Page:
The Black Cat (magazine)

The Black Cat (1895–1922) was an American literary magazine published in Boston, Massachusetts.[1] It specialized in short stories of an "unusual" nature.[2]

1898 BlackCat no33
The Black Cat, 1898

History and profile

The magazine's first editor was Herman Umbstaetter (1851–1913).[3][4] It is best known for publishing the story "A Thousand Deaths" by Jack London in the May 1899 issue.[5] Umbstaetter's magazine also carried material by Rupert Hughes, Susan Glaspell, Ellis Parker Butler, Alice Hegan Rice, Holman Day, Rex Stout, O. Henry, Charles Edward Barns, and Octavus Roy Cohen.[2] Although most of its fiction was nonfantastic, The Black Cat occasionally published science fiction stories by authors such as Frank L. Pollack, Don Mark Lemon and Harry Stephen Keeler.[3] It is notable for publishing, in May 1902, an early and uncharacteristically "weird" story by O. Henry entitled "The Marionettes." It also printed the horror story "The Mysterious Card" (1896) by Cleveland Moffett. Clark Ashton Smith contributed two adventure stories to The Black Cat.[3] One noted writer who appeared in the magazine's later years was Henry Miller.[6] The covers were illustrated by Umbstaetter's wife, Nelly Littlehale Umbstaetter until at least 1920.

References

  1. ^ WorldCat. The black cat : a monthly magazine of original short stories. Boston, Mass.: Shortstory Pub. Co.
  2. ^ a b Frank Luther Mott. A History of American Magazines: 1885-1905. Harvard University Press, 1957 (pp.429-31)
  3. ^ a b c Mike Ashley The Time Machines:The Story of the Science-Fiction Pulp Magazines from the beginning to 1950. Liverpool: Liverpool University Press. ISBN 0-85323-865-0. (pp. 22-24).
  4. ^ In 1911 Umbstaetter was located on Pearl Street in Boston. International Who's Who. International Who's Who Publishing Company. 1911.
  5. ^ Robert Barltrop, Jack London: the man, the writer, the rebel, Pluto Press, 1976, ISBN 0-904383-18-0. (p. 66)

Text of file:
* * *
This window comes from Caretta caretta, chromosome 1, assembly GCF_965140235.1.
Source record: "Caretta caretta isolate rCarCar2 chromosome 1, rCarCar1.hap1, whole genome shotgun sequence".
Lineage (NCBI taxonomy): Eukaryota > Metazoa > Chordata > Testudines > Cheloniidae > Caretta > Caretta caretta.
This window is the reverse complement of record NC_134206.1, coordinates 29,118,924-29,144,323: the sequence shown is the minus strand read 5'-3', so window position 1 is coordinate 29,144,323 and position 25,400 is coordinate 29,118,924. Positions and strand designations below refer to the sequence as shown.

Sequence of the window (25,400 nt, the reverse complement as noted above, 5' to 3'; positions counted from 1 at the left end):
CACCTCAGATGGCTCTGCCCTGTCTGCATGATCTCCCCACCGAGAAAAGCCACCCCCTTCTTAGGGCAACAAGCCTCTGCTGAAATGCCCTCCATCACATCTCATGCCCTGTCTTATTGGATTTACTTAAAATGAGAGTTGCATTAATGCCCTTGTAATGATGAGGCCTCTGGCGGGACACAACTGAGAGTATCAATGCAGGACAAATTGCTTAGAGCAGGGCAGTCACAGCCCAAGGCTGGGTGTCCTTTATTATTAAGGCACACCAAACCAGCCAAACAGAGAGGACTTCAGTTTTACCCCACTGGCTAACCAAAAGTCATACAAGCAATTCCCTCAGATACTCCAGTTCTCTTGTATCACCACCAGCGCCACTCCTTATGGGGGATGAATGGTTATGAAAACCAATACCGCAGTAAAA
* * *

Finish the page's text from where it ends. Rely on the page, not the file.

6. ^ Erica Jong, The Devil at Large:Erica Jong on Henry Miller. Grove Press, 1994 ISBN 0-8021-3391-6. (p. 69)
Charles Edward Barns

Charles Edward Barns (July 23, 1862 – May 24, 1937) was an American writer, journalist, astronomer, theater impresario, and publisher.

Francis Pollock

Francis Lillie Pollock (February 4, 1876 – 1957) was an early twentieth-century Canadian science fiction writer. He was born in Huron County, Ontario, Canada in 1876. He wrote 'commercial fiction' under the pseudonym Frank L Pollock and literary fiction under his own name. Some of Pollock's early commercial fiction can be found in The Youth's Companion. He also regularly published short stories and poetry in Munsey's Magazine, The Smart Set, The Atlantic, The Bookman (New York) and The Blue Jay (renamed in 1905 as Canadian Woman Magazine).The sale of a serialised novel, The Treasure Trail, enabled him to leave his job at the Toronto Mail and Empire in 1907 to pursue a full-time writing career. Pollock's writing career was pursued in tandem with a life of beekeeping. Many of his fictions are influenced by bees. Pollock kept an apiary in Shedden, Ontario and farmed commercially. He and his second wife, Zella Taylor retired to Georgetown, Ontario.

Pollock is the author of the short story "Finis", published in the June 1906 issue of The Argosy magazine, and his work has been anthologized several times. Briefly, "Finis" is the story of a new star that is discovered which turns out to be a new, hotter sun. It is a short hard hitting story which shows a man and woman, who stay up the night to watch the expected new star arise. Though written in 1906, it is set in the future of the mid 20th century. Pollock also wrote several science fiction stories for The Black Cat magazine as well as sea stories for magazines such as Adventure.In 1930, he was living in Shedden, Ontario, Canada.

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